• You are not to blame: You are not responsible for the violence. Your abuser has choices about other ways to react such as walking away until he or she is calmer.
  • You can't change your abusers behaviour: You'll probably have already noticed that it doesn't make much difference what you do to pacify him/her, he or she is violent anyway. The only way for your abuser to change is for them to realise they have a problem and to seek help for the abusive behaviour.
  • Ignoring violence is dangerous: Violence rarely happens only once. In fact it's much more usual for the violence to get more serious the longer it goes on. Despite their dominating ways, many perpetrators appear to go to pieces after an assault or if their partners threaten to leave them. They can be very remorseful and promise to stop the violence, give up drinking etc. Partners sometimes feel sorry for them and agree to stay but unfortunately, experience shows that improvements in behaviour are short-lived and the violence occurs again. Sadly, for some, what began as a slap or a punch, ends in murder.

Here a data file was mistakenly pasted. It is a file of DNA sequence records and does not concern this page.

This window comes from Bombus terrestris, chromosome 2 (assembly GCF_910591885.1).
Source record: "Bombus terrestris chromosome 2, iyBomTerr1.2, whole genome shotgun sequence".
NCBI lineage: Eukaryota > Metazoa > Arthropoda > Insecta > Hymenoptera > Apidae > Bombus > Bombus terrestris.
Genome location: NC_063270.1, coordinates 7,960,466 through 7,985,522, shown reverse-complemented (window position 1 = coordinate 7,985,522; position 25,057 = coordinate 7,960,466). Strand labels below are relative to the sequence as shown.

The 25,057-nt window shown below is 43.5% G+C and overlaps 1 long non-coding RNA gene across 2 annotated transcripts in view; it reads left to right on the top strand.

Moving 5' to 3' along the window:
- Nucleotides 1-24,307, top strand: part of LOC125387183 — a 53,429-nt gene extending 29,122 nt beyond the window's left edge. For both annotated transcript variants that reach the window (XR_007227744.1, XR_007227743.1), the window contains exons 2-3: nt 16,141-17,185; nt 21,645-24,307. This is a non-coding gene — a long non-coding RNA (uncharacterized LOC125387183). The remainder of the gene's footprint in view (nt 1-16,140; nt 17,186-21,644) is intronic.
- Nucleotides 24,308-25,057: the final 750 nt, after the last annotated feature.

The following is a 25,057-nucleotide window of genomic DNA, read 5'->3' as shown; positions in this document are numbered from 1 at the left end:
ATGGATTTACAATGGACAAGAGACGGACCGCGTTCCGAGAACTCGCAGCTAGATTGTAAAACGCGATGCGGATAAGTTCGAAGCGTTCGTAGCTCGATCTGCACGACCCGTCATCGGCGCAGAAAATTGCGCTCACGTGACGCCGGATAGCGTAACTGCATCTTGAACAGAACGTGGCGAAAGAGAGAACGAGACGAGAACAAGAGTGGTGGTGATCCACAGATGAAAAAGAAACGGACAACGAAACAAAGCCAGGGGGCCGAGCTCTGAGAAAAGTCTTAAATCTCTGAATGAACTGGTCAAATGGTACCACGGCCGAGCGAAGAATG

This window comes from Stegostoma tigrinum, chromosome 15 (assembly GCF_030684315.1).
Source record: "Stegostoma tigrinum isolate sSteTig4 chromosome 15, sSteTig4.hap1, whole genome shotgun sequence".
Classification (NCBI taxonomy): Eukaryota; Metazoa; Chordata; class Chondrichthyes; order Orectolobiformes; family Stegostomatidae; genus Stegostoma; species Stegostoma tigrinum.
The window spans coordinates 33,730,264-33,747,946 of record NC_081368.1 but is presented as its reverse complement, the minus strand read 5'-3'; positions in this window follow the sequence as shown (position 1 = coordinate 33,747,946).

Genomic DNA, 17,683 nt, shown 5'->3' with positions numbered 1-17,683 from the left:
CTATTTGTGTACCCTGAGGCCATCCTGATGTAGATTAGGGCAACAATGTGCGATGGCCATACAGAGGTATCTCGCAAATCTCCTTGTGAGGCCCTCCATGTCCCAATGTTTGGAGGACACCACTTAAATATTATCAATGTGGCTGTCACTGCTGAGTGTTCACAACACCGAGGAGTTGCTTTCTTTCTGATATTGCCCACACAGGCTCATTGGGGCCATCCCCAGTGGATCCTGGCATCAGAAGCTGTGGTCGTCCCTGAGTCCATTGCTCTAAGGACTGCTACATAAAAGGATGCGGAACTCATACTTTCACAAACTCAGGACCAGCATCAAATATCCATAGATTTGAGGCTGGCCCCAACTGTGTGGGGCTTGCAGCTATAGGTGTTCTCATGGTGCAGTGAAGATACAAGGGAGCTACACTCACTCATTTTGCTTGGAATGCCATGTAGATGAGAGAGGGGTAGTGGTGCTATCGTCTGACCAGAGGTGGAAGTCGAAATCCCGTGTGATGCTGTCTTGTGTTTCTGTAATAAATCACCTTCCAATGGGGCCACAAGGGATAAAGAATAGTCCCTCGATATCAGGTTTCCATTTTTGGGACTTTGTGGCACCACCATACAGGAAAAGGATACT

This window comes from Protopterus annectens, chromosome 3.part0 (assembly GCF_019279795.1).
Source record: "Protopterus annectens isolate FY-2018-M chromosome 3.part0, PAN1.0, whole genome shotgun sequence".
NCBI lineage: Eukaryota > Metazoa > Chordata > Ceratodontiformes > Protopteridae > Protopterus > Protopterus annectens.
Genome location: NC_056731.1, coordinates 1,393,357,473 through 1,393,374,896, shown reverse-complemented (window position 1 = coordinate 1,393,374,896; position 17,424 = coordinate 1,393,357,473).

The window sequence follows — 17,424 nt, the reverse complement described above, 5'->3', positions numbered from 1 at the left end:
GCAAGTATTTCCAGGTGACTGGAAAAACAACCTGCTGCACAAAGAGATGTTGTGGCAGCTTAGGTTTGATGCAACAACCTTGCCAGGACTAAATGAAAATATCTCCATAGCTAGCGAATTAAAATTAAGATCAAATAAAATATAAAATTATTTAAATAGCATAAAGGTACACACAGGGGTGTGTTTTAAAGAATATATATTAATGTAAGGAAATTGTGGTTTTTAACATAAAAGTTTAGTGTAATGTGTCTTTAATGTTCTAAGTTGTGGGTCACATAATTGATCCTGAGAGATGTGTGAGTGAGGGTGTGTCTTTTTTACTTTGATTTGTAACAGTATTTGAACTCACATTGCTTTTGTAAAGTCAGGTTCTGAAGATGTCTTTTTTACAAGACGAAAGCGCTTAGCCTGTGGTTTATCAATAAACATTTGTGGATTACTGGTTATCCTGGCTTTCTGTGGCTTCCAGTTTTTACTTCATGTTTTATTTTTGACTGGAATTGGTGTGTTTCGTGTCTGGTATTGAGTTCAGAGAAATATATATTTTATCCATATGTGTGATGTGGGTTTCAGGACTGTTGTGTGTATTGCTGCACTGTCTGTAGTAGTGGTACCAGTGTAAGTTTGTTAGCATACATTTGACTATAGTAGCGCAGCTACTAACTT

• Break the silence - don't remain isolated: You have nothing to be ashamed of. Don't keep the violence a secret. Get help from someone you trust or you can contact one of the many organisations. You can phone them even if you just want to talk. You don't actually have to do anything. The more isolated you are, the harder it becomes to take action. Don't suffer alone, there's lots of help out there.
  • There is life after an abusive relationship: Although 'starting over' may seem very difficult, there are many benefits. Many men and women start new and rewarding lives and discover they enjoy living without a partner. You can start new and loving relationships which you could never have believed was possible when you were with your violent partner. Almost all speak of the joy of discovering that the things the abusers told them i.e. 'you're stupid / ugly / useless / no-one else would have you / you'll never make it on your own, etc.' were not true.